In most walks of life loss aversion refers to one’s desire to reduce uncertainties. Some people revel in chaos while most prefer to reduce worries and anxieties where they can. The concept is loved by psychologists, who term it the naive diversification heuristic.
Humans have a habit of spreading the load or hedging their bets. A good example is our behaviour at the food buffet – we tend to have a little of everything – just in case we miss out on a real gem! But in reality some 75% of what we choose isn’t exactly to our taste; whereas we really like the other 25%. The eat-as-much-as-you-like buffet drives our desire for diversity.
How might you react in the following scenario? You have to choose a favourite snack to have with your lunch but you must do so in advance. In the first scenario, you choose on Monday morning what you’re going to have that week. In the second scenario you choose what you’re going to have for the rest of the month. If you’re similar to the college students who were examined in a recent academic study you will diversify much, much more in the second scenario.
When we are presented with a breadth of decisions with multiple choices we tend to diversify more – in some cases it is a genuine fear of making the wrong choice but more often it is our natural response to loss aversion. We simply hate losing out.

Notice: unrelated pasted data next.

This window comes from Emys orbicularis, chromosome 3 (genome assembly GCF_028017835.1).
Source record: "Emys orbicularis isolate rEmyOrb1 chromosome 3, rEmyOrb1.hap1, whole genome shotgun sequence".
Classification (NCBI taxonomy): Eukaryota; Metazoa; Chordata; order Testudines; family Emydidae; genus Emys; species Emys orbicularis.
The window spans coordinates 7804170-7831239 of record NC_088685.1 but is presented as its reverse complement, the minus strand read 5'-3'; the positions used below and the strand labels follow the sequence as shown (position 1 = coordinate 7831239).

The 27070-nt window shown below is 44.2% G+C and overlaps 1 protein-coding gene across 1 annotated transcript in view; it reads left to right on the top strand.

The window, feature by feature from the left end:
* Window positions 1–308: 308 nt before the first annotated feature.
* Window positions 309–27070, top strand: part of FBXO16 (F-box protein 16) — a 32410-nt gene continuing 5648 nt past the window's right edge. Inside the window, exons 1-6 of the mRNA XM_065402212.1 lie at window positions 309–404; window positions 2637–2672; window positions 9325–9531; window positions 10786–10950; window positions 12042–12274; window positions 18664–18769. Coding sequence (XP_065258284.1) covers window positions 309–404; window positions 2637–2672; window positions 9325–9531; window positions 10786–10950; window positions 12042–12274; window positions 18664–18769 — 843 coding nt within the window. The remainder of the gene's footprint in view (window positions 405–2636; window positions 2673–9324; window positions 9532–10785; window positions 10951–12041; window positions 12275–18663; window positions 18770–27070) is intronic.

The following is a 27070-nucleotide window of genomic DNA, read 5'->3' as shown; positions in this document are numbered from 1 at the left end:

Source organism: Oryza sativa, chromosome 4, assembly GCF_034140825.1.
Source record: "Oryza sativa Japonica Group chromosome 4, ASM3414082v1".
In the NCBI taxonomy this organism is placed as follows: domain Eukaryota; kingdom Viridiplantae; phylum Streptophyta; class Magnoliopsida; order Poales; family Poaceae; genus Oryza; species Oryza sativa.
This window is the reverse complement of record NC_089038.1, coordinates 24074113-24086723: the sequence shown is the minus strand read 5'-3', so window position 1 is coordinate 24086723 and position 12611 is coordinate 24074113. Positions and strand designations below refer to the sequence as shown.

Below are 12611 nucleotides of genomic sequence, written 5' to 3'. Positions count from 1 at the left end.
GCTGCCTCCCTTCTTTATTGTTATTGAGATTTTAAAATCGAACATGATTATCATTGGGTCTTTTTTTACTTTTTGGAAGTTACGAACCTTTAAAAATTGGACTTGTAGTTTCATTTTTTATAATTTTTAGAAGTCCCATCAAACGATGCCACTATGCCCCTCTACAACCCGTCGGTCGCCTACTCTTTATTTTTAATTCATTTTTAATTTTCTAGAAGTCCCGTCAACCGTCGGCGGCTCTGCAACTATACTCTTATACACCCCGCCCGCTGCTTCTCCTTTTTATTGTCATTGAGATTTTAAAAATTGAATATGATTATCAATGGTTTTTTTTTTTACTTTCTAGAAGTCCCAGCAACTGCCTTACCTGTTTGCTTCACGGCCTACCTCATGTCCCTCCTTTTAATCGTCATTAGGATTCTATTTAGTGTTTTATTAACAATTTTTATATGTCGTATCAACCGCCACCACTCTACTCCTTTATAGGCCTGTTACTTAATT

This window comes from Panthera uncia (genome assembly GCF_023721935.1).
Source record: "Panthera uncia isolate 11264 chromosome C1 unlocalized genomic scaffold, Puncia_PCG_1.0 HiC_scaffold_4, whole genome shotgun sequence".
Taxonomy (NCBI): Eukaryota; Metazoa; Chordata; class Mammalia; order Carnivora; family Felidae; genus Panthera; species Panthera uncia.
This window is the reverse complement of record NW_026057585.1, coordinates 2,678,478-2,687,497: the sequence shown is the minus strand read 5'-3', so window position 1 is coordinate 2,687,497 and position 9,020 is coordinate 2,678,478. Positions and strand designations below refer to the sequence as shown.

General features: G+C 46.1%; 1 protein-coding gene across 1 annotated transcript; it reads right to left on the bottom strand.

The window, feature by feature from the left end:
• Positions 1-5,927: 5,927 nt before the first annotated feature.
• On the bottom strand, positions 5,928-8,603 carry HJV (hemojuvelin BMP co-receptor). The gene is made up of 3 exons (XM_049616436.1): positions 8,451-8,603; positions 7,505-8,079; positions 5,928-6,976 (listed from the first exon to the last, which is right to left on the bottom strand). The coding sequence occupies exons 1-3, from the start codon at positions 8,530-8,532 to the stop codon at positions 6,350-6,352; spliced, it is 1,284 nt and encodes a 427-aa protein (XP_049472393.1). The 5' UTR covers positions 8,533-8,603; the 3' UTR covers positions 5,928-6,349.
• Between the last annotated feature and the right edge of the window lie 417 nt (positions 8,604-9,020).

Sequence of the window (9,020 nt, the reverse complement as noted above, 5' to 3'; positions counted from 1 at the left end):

There is forever a raucous debate around how consumers should allocate their investments. Diversification is espoused but it requires closer examination. It has been shown that when presented with a list of investment options, consumers will choose to diversify assets in direct proportion to the number of alternatives on the list. For example, if the investment proposal contains 100 choices; 50 of which are equities; 30 bonds and 20 commodities – consumers will adopt that ratio. If the food buffet experiment was tweaked consumers would surely follow the same line of reasoning.
Marketing material has not been slow to recognise these human traits and to present consumers with choices that aggravate this bias. The glossy presentations deliberately paint a rosy image of pro-rata diversification as a one-size-fits-all solution to loss aversion. This appeals to the masses but it may not be the best result for any one individual. So called “default strategies” may be the worst offenders. These are investment options that capitalise on the consumer’s fear of missing out – herding the throngs into corrals with irresistible names like “Doctors’ Retirement Fund” or “Teachers’ Default Plan.”
Armed with this knowledge, financial advisers play a hugely important role in trying to ensure that consumers invest in products that are suitable to them individually; and not necessarily to consumers in general. Broad-spectrum approaches are potentially dangerous. Diversification may be a natural defence mechanism for most humans but the naive diversification heuristic (or loss aversion) needs due attention. MMPI insists on personalised solutions; financial regulation demands it!